Breaking News Bar
updated: 4/12/2013 6:19 AM

Tyler, the Creator raps boldly on 'Wolf'

hello
Success - Article sent! close
  • Tyler, the Creator, "Wolf"

      Tyler, the Creator, "Wolf"

 
Associated Press

Tyler, the Creator, "Wolf" (Odd Future/Sony/RED)

Before you listen to Tyler, the Creator's third album, "Wolf," keep this in mind: The rapper lives to offend. "Wolf" has enough slurs against gays to keep GLAAD busy for the next year, and he is an equal opportunity offender, doling out insults against women and others over 18 tracks.

Order Reprint Print Article
 
Interested in reusing this article?
Custom reprints are a powerful and strategic way to share your article with customers, employees and prospects.
The YGS Group provides digital and printed reprint services for Daily Herald. Complete the form to the right and a reprint consultant will contact you to discuss how you can reuse this article.
Need more information about reprints? Visit our Reprints Section for more details.

Contact information ( * required )

Success - request sent close

Much like his breakthrough album, 2011's "Goblin," Tyler continues to rap with no filter, but in trying to be overly brash, he ends up detracting and distracting from what overall is a pretty good album.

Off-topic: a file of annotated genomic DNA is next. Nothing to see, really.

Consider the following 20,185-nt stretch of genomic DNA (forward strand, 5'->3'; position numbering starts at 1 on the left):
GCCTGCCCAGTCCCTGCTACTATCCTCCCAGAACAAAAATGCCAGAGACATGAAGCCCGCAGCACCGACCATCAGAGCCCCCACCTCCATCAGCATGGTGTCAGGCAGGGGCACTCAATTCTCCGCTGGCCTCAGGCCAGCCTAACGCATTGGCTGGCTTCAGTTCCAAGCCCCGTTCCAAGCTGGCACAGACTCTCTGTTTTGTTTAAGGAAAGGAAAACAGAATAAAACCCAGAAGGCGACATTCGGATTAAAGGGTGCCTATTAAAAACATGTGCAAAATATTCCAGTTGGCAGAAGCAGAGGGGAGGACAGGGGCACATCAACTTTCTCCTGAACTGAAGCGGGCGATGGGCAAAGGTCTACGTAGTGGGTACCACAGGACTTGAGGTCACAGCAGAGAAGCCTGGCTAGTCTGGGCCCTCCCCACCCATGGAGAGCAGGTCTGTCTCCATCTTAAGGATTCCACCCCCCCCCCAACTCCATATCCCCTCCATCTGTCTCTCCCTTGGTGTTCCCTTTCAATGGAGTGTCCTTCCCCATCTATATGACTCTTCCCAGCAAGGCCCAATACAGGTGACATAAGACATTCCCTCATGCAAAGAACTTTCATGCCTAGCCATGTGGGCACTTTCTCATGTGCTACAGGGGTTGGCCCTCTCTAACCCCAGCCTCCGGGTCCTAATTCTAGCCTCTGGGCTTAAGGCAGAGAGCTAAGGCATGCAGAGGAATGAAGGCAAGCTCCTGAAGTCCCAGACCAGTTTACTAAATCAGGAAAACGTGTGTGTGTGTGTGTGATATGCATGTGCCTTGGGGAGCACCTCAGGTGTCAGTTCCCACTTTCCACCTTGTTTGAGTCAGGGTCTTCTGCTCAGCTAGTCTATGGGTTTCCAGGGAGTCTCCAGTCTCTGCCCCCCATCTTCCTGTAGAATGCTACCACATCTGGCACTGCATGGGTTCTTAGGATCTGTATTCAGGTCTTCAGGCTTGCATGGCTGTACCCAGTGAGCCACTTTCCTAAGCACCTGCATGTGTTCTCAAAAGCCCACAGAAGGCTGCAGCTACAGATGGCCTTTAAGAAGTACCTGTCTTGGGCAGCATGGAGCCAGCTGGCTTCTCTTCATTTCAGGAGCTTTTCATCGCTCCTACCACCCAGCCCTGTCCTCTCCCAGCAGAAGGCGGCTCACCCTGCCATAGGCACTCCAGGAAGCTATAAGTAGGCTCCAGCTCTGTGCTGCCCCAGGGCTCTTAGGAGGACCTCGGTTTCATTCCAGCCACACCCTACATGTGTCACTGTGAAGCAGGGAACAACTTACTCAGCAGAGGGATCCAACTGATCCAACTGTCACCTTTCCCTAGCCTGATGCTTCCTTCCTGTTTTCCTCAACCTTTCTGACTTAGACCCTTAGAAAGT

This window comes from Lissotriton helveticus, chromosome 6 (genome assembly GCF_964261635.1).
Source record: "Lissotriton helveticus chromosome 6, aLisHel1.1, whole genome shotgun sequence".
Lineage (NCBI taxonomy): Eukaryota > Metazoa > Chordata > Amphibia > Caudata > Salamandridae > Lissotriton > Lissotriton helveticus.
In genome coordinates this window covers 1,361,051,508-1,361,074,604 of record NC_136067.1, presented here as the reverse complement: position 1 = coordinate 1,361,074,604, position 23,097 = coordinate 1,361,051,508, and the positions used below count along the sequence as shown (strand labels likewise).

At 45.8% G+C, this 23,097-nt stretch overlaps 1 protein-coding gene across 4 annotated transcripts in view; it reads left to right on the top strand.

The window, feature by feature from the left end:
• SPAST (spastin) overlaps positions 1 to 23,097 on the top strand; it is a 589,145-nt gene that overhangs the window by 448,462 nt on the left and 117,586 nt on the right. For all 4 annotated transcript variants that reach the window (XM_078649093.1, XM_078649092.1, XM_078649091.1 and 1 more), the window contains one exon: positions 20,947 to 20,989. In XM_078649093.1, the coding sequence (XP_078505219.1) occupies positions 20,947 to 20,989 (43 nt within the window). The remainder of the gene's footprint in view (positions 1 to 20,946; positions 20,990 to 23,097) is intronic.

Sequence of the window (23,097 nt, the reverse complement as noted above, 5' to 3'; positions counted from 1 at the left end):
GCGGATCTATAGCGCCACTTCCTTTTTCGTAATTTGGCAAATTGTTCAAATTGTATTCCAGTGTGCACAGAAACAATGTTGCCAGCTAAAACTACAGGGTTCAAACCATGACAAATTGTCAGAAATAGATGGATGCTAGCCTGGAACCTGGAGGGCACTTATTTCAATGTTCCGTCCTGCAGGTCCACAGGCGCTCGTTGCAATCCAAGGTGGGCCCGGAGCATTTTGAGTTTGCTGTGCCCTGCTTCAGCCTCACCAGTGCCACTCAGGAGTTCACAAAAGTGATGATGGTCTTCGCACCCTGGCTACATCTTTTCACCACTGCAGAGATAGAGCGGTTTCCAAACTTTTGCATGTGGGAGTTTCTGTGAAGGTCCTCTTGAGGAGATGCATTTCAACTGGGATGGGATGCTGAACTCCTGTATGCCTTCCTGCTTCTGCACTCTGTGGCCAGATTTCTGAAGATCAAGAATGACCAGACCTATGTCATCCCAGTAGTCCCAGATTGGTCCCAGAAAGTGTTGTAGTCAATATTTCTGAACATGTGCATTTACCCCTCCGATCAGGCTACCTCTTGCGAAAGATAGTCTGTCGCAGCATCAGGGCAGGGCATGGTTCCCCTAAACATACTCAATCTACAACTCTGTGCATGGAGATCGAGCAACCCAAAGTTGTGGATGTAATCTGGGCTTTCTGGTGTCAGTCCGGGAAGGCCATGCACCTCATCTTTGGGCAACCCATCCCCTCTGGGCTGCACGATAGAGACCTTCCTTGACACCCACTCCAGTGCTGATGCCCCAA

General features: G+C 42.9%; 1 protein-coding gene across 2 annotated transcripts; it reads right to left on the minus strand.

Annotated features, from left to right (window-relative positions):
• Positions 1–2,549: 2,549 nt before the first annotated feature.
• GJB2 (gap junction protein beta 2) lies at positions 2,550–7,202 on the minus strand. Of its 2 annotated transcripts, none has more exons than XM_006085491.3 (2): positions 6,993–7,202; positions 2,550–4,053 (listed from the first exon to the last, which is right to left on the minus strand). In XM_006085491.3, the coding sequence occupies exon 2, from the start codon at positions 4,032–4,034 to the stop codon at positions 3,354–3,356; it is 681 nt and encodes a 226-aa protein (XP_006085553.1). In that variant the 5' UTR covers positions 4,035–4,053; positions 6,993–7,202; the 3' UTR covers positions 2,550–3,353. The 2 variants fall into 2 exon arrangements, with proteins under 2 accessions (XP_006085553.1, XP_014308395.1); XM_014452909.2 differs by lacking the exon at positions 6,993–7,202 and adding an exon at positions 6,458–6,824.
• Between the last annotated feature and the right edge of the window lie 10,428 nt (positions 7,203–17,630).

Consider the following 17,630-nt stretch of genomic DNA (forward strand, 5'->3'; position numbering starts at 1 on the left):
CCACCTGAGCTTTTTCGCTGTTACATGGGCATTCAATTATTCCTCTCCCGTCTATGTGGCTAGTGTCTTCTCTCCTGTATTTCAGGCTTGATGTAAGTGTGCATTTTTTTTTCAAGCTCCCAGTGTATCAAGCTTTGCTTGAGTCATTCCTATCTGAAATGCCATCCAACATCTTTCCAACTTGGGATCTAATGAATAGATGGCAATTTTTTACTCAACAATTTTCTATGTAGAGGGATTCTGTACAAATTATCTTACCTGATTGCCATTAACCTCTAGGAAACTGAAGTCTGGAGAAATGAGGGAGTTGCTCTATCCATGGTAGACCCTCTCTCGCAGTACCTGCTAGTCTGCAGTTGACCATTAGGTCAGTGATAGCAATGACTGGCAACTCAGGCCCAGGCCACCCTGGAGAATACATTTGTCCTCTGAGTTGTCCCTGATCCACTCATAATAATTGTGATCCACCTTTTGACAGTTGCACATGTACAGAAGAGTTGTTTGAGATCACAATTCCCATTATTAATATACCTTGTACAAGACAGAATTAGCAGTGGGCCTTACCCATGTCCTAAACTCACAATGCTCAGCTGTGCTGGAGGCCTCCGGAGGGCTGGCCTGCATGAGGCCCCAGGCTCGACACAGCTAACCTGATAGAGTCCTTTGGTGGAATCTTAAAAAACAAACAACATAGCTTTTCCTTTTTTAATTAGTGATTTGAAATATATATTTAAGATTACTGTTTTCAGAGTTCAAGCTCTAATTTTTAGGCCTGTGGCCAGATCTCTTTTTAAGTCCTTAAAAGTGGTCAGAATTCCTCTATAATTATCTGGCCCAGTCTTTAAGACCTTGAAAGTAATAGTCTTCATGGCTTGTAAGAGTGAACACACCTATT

When the 22-year-old isn't dropping f-bombs, he often reflects on his childhood and his ascension from being a "dweeb" to becoming famous. That's when he's most compelling. On "Pig," he tells a story about an often bullied kid who decides to carry a gun, willing to shoot the ones that constantly picked on him.

Tyler is lyrically strong on the Pharrell-assisted "IFHY," confessing his hatred toward a particular female who hurt his feelings. On "Rusty," with Domo Genesis and Earl Sweatshirt, he addresses his critics by sarcastically asking them why they believe he hates gays.

"Look at that article that says my subject matter is wrong, saying I hate gays even though Frank is on 10 of my songs," he raps, noting his Odd Future band mate is Frank Ocean, who revealed last year that his first love was a man. But that still doesn't stop him from dropping gay slurs, in that song and others.

He and Ocean team up twice on "Wolf," and they're a good pair, particularly on the smooth "Slater," as Tyler raps about having fun on his bike. Another good listen is "Treehome95," featuring Quadron's Coco O. and Erykah Badu.

In the end, Tyler shows that he is a talented lyricist on an album that is well-produced and can be very entertaining -- that is, if you don't mind the vitriol that accompanies it.

Share this page
  • This article filed under:
  • Music
Comments ()
Guidelines: Keep it civil and on topic; no profanity, vulgarity, slurs or personal attacks. People who harass others or joke about tragedies will be blocked. If a comment violates these standards or our terms of service, click the X in the upper right corner of the comment box. To find our more, read our FAQ.
    help here